But Trump showed earlier this year that he’s capable of exercising soft power when he wants to. On July 6, 2017, he gave a major address in Warsaw where he proclaimed that he would fight “for family, for freedom, for country, and for God.” Sarah Wildman at Vox noted that the speech “often resorted to rhetorical conceits typically used by the European and American alt-right. It sounded, at times, not just like the populists of the present but the populists of the past.” Trump quoted a line, “We want God,” from a venerable Polish song, and was applauded when he proclaimed:

In those words, the Polish people recalled the promise of a better future. They found new courage to face down their oppressors, and they found the words to declare that Poland would be Poland once again.

As I stand here today before this incredible crowd, this faithful nation, we can still hear those voices that echo through history.  Their message is as true today as ever.  The people of Poland, the people of America, and the people of Europe still cry out “We want God.”

The God-loving people Trump was rallying in this speech all live in predominantly white regions (Poland, Europe, and America). The unspoken suggestion was that the non-white world shared no such desire for the divine.

The Independence Day events in Poland on Saturday suggest that Trump’s speech made a lasting impression. More than 60,000 people marched in a rally led by three nationalist groups and marked by anti-Semitic, Islamophobic, and homophobic rhetoric. Amid slogans like “White Europe of brotherly nations” and “Europe will be white,” there was also the chant “We want God.” Post columnist Anne Applebaum, who specializes in East European affairs and is fluent in Polish, observed:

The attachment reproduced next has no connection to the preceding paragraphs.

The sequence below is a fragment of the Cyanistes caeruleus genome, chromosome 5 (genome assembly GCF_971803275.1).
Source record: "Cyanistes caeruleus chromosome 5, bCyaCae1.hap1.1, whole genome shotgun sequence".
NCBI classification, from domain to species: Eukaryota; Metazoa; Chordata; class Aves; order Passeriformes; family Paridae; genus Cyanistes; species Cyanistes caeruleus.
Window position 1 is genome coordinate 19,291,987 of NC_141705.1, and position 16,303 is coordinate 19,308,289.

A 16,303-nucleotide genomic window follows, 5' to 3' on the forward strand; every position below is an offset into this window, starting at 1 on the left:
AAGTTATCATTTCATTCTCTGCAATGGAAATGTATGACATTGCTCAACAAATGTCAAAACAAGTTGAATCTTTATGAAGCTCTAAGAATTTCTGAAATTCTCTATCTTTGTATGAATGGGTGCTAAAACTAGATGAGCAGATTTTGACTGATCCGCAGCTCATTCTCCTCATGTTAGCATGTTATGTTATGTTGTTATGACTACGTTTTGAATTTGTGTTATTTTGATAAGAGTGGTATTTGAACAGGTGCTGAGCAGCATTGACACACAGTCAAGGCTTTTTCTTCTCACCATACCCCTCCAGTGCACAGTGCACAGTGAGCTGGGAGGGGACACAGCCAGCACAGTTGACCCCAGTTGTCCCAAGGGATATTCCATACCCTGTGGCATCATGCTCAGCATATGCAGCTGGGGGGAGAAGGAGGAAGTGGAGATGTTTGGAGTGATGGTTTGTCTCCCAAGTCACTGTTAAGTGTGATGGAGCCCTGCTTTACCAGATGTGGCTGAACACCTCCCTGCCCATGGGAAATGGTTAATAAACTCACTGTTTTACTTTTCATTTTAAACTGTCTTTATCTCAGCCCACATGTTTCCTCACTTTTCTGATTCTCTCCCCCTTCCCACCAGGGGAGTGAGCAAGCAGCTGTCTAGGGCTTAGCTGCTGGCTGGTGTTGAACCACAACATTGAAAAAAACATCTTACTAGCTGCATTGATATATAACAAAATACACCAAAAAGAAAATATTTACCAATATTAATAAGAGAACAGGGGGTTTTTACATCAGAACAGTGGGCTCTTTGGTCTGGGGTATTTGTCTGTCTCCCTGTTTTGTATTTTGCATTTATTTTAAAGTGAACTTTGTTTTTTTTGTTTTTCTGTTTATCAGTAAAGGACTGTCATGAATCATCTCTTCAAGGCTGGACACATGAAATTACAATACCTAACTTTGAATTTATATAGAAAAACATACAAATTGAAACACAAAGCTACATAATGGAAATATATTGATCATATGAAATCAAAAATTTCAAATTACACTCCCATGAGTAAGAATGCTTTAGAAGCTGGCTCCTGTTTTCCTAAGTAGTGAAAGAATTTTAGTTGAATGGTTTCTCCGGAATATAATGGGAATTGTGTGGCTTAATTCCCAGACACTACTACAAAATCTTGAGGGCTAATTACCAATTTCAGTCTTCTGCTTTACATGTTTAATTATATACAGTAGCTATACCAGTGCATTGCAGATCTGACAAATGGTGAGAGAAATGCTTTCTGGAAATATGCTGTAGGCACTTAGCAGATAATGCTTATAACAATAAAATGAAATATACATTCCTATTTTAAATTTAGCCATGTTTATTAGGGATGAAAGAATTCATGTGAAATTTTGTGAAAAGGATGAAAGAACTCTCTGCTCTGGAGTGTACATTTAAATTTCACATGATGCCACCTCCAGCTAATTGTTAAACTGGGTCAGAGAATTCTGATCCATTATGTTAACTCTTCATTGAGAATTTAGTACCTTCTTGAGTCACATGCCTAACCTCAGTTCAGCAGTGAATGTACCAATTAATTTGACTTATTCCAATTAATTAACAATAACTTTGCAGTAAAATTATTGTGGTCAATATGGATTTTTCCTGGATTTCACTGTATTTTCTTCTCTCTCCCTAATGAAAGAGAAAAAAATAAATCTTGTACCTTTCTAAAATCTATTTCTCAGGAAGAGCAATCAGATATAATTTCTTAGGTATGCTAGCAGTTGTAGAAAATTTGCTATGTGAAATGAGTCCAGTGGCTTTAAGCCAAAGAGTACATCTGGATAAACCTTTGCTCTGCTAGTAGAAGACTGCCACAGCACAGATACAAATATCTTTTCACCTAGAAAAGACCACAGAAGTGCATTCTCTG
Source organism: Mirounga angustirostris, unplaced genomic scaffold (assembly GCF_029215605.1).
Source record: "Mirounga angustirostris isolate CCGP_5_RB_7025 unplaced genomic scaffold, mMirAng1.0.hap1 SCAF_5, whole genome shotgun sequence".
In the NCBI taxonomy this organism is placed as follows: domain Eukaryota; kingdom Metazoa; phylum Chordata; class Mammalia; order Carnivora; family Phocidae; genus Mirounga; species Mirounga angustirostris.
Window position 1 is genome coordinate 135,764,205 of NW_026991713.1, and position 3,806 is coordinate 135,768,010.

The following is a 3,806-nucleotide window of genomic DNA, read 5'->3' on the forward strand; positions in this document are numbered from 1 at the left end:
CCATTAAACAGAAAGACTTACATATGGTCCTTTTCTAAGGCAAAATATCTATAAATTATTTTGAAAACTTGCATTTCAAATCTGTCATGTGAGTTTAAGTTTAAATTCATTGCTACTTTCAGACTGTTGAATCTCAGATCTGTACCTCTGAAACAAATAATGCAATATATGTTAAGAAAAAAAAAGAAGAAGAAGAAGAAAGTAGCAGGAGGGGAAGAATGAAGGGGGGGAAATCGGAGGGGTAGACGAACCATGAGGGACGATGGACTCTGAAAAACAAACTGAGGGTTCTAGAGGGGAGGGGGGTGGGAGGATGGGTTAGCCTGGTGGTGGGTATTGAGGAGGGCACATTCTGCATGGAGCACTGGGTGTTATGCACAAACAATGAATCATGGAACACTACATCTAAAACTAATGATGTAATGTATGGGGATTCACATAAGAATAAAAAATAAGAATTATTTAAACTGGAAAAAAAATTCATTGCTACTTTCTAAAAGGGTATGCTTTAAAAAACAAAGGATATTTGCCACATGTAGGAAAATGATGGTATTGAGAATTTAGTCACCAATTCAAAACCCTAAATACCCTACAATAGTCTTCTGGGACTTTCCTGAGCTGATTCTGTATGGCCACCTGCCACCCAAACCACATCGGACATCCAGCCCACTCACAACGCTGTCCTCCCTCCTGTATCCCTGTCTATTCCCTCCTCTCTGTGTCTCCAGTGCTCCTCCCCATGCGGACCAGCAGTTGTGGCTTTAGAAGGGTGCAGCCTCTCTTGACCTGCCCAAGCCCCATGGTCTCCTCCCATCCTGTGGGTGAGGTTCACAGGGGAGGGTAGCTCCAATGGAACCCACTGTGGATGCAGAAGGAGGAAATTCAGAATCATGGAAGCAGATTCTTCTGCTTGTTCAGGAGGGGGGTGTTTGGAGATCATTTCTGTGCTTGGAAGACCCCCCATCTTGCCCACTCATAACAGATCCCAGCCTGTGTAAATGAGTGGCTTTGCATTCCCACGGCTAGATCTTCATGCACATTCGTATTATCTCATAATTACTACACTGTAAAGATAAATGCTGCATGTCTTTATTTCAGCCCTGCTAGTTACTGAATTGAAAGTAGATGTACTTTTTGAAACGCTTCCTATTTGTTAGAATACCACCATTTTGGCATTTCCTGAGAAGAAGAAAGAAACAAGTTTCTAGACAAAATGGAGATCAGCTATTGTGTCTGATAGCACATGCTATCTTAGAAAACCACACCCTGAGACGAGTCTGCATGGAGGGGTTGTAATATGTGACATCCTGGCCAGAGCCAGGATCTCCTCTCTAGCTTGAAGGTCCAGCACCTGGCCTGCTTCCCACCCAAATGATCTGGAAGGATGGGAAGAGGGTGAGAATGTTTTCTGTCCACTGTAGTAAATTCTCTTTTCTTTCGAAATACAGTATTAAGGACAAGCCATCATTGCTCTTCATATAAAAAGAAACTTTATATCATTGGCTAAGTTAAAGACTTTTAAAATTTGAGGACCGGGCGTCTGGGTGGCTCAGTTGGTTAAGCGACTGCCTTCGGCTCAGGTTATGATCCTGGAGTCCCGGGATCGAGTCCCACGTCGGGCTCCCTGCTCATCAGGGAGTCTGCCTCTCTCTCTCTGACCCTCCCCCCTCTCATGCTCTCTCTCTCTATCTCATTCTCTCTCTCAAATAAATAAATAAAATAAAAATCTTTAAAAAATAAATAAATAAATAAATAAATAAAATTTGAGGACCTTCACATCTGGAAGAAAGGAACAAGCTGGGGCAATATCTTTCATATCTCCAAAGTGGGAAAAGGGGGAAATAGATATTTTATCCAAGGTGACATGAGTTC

The Warsaw demonstration clarified why Trump ignored the hopes and fears of the people of Asia: His soft-power message is one of white nationalism, which, of course, will find no purchase in the non-white world. But Trump’s echoing of alt-right themes is likely to find a receptive audience in other European countries like Britain, Austria, Germany, France, and Denmark, all of which have seen a rise in nativist political movements in recent years.

Trump has a dual foreign policy: He seeks solidarity with white-nationalist forces in Europe, thereby undermining democratic leaders who have been America’s longest allies, and he cozies up with the ruling elite of the rest of the world, even murderous dictators. Taken to its logical conclusion, this vision of the world is a troubling one. If successful, Trump’s foreign policy would create a Europe dominated by right-wing populists intent on controlling borders, while the people of Asia would be ruled by despots untroubled by calls for democratization and eager to cut bilateral trade deals. It would be a New World Order held together by illiberalism.